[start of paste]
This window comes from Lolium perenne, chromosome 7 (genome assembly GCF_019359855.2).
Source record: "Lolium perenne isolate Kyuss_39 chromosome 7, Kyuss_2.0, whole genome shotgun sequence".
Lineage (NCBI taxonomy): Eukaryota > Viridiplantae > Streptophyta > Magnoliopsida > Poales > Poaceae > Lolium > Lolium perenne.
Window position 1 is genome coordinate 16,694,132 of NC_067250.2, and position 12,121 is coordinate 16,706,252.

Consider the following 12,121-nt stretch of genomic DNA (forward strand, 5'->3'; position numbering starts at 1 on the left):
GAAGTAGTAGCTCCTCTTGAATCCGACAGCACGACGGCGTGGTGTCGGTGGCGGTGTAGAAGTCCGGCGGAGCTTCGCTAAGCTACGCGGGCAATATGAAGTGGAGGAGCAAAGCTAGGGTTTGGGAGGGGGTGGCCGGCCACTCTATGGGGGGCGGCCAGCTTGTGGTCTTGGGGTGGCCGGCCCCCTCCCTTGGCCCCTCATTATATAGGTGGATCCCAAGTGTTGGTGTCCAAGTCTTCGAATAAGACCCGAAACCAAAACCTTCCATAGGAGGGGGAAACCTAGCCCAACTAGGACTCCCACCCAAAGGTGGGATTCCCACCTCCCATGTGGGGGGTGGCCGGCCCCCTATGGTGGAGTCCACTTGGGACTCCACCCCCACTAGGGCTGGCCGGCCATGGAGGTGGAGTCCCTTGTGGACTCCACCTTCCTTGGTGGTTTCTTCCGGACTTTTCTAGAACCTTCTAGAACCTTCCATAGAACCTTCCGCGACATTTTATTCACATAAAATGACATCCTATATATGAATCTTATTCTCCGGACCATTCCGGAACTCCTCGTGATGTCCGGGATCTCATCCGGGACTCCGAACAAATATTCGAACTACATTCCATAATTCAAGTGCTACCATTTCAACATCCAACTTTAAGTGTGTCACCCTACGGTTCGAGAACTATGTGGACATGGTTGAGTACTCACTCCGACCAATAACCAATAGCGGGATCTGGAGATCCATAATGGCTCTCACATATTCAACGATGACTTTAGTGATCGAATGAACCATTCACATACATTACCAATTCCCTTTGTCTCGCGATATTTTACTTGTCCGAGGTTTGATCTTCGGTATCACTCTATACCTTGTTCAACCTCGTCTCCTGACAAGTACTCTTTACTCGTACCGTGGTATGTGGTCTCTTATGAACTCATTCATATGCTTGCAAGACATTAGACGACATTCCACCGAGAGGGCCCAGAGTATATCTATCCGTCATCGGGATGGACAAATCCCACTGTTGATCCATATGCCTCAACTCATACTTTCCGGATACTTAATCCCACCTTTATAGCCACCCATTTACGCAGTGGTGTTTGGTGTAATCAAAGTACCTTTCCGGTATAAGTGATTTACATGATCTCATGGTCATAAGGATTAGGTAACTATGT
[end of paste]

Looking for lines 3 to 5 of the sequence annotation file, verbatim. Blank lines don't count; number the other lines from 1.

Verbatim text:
Lineage (NCBI taxonomy): Eukaryota > Viridiplantae > Streptophyta > Magnoliopsida > Poales > Poaceae > Lolium > Lolium perenne.
Window position 1 is genome coordinate 16,694,132 of NC_067250.2, and position 12,121 is coordinate 16,706,252.

Consider the following 12,121-nt stretch of genomic DNA (forward strand, 5'->3'; position numbering starts at 1 on the left):